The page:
Evidence-based approach to prioritize SPS investments
This project aimed to enhance Belize authorities' ability to comply with Sanitary and Phytosanitary Standards (SPS) through development of a strategic five year plan for SPS implementation. Building on the results of previous SPS capacity evaluations (by the IPPC, OIE, IICA), the Belize Agricultural Health Authority (BAHA) used this project to apply a new decision-support tool to prioritize SPS investments for market access in collaboration with public and private stakeholders. The project focused attention on the importance of SPS capacity, generated information to inform resource-allocation decisions and helped to obtain additional resources for SPS capacity building.
A results story on the project is available here.
Belize exports a range of agri-food commodities. Like many small developing countries seeking to expand exports and access higher-value markets, Belize faces extensive demands to enhance SPS capacity. However, resources are insufficient to finance all the identified needs, and difficult choices and decisions must be made. To inform decision-making processes, public and private sector stakeholders used a new decision-support tool, developed by the STDF and based on Multi-Criteria Decision Analysis (MCDA), to prioritize SPS investment options offering the greatest returns in terms of trade and other public policy objectives. Building on the results of previous SPS capacity evaluations (by the IPPC, OIE, IICA), the Belize Agricultural Health Authority (BAHA) used this project to prioritize SPS investments for market access in collaboration with public and private stakeholders. The project focused attention on the importance of SPS capacity, generated information to inform resource-allocation decisions and helped to obtain additional resources for SPS capacity building. Belize is one of the few countries in the world that has adopted an integrated approach to the management and implementation of SPS measures. BAHA is recognized as a competent and proactive organization, and has effective mechanisms for collaboration with other concerned public organizations and the private sector. These factors provided an "enabling environment" for BAHA to use (and re-use) this decision-support tool for SPS planning purposes.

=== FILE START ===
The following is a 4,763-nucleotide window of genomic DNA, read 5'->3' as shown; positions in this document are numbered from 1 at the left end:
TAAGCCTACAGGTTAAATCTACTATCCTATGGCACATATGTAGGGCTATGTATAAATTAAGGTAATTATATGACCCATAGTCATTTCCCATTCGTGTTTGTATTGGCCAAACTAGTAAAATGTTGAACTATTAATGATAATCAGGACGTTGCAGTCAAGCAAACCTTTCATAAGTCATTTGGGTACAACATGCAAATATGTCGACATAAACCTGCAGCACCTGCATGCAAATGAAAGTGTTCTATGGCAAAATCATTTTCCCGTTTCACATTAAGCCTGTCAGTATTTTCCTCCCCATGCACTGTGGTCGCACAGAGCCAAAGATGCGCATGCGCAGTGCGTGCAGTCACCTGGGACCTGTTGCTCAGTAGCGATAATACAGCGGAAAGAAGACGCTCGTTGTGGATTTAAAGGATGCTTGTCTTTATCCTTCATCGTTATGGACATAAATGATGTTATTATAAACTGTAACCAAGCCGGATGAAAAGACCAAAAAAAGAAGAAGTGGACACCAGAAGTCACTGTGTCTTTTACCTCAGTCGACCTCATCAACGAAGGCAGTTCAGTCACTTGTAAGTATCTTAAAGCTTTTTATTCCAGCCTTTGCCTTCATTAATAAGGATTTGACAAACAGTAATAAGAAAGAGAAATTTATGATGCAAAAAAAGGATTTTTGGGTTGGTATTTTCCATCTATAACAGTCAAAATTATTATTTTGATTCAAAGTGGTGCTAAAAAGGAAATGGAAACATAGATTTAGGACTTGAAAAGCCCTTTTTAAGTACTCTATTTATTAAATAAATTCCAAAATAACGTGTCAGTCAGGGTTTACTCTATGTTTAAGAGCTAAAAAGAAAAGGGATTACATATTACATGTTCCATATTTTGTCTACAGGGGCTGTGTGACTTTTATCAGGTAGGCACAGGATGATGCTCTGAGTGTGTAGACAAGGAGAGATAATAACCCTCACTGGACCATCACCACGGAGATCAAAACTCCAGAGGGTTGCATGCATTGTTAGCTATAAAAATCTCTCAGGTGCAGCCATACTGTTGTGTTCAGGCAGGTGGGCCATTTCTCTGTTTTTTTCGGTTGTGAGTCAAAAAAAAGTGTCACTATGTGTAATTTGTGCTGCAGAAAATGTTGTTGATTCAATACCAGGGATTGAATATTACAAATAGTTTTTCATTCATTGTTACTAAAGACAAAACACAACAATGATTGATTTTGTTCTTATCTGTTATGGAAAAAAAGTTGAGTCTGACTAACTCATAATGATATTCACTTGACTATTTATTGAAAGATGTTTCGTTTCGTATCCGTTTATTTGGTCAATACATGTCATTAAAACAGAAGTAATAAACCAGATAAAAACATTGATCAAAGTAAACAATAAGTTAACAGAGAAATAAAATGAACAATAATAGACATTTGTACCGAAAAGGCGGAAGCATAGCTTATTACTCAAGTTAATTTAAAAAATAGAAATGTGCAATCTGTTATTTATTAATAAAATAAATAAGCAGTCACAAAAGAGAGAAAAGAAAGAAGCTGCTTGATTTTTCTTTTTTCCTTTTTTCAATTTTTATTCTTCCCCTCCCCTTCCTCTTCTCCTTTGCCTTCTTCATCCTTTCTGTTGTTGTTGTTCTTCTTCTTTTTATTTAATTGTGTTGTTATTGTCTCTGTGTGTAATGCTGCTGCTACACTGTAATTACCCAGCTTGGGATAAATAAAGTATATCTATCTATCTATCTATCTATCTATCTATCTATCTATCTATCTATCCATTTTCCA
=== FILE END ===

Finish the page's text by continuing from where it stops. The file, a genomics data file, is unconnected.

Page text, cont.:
Increased ability to prioritise SPS investments for market access
Under this project, the Belize Agricultural Health Authority (BAHA), in close collaboration with relevant national stakeholders, applied a new decision-support tool to prioritize eight distinct SPS investment options for market access, based on clearly articulated decision criteria and weights. The investment options were identified on the basis of stakeholder inputs and previous work carried out by the World Organisation for Animal Health (OIE), the International Plant Protection Convention (IPPC), the Inter-American Institute for Cooperation on Agriculture (IICA) and others to evaluate SPS-related capacity building needs. In addition to the report produced, which is being fed into the development of a prioritized action plan to enhance SPS capacity, the complete dossier of SPS information and data compiled during the process is a useful output.
Enhanced capacity to convince policy-makers and attract resources for SPS capacity building
Data collection and analytical work carried out under this project helped to communicate the trade-related impacts of particular SPS investments to policy-makers at a glance. Clear and concise charts and graphs illustrated the returns on different types of investment, providing evidence to convince policy-makers of the value of addressing particular SPS-related issues and attract additional resources from the national budget. Within six months of the project’s conclusion, new investments to improve animal health controls for live cattle facilitated new exports to Mexico. The analysis also revealed some oversights in previous work to estimate the costs of some SPS investments, which enabled missing data to be incorporated so that resources could be allocated most effectively.